Pulled the ol 240 truck into the shop tonight to jack it up a bit for an off-roading excursion I have planned this weekend. I also just finished a lighting install in the shop last night, so I figured it was time to get down and dirty with some vehicle work.
So here's a little how-to: re-adjust your coilovers, as well as a long-term update.
Again, jack the car up and pull the wheels off. Chances are the coilovers have some road grit on them, so either blow it off with a compressor, brush it off with a soft brush, or douche the thing in WD40 or other penetrating oil, and wipe it all down with a rag. You're going to want to douche the thing in penetrating oil anyway (just to make it easier to move the collars around), so that's what I did.
Once you take the middle collar off of the spring perch position, you'll want to loosen up the lower collar. Mine was pretty damn tight, so I had to use a hammer in conjunction with the supplied wrenches. Once its loose, lock the lower collar with the middle collar (jam-nut style) and twist to rotate the housing to raise/lower the vehicle.
I measured how much housing was sticking through the lower mount (1.5-1.6 inches) so I can set it back later.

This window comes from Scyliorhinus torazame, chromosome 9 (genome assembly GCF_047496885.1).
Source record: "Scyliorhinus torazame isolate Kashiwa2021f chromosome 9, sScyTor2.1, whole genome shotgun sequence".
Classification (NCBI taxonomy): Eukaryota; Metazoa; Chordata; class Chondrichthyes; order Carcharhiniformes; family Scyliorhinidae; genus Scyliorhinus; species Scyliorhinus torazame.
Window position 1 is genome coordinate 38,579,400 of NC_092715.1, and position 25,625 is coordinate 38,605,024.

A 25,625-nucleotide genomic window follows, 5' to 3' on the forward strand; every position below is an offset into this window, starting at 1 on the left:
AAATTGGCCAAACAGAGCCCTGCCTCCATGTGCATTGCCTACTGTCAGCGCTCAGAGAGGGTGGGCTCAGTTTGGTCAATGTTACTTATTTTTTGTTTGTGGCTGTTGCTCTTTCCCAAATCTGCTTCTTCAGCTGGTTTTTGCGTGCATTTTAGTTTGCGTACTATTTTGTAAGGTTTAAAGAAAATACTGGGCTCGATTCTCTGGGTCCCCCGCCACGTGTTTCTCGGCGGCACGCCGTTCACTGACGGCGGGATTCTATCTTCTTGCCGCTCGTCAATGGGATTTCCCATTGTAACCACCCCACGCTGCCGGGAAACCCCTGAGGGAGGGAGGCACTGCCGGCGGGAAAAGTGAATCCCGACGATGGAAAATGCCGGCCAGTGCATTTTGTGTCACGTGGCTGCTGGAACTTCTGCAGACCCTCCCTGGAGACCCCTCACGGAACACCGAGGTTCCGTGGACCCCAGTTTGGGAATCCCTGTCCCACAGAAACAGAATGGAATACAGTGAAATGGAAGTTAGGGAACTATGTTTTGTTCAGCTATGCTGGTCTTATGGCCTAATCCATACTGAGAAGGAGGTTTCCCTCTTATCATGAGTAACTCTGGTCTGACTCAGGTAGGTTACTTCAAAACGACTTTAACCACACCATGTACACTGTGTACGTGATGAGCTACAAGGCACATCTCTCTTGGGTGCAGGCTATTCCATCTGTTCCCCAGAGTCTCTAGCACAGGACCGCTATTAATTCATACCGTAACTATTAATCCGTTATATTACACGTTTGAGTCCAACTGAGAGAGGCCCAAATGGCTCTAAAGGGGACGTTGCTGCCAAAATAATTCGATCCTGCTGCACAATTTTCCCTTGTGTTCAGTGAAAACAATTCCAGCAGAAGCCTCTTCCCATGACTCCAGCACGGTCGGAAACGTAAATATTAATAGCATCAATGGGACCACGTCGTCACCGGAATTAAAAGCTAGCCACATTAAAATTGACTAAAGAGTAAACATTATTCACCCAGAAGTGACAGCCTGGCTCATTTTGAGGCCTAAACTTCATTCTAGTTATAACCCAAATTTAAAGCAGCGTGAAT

I backed the housing out of the lower mount until it was slightly under-flush with the bottom of the mount.
Ride height when I started:
Ride height when I finished (I just did the front):
I re-read my original review and noticed I said I went something like 15-20 threads into the lower housing when I originally installed everything. I definitely want to keep some thread engagement (probably 10 or so threads minimum), so I really wouldn't be able to raise the rear up much more than it is now. Not really worth the effort anyway. Maybe if I'm bored and some buddies want to see how the suspension works, I'll get under there and do it. The front has another inch or so to go before I'd be worried about it. Its pretty impressive how high you can jack the thing up and lower it down
Long term review.
I mentioned earlier that the car seemed to no-longer be level. That was measured in my old garage, which, itself wasn't level. Once I got the car on a flat surface, everything was pretty damn close to being perfect, so disregard my previous comment.
One thing I DID notice is that some of the threads are starting to rust a bit on the housing (but really not bad), and that one of the dust boots is cracked.
Overall, NOT BAD. If you live up north, you might want to keep some grease on the threads, or periodically paint them (not too much paint though... don't want to clog up the threads!).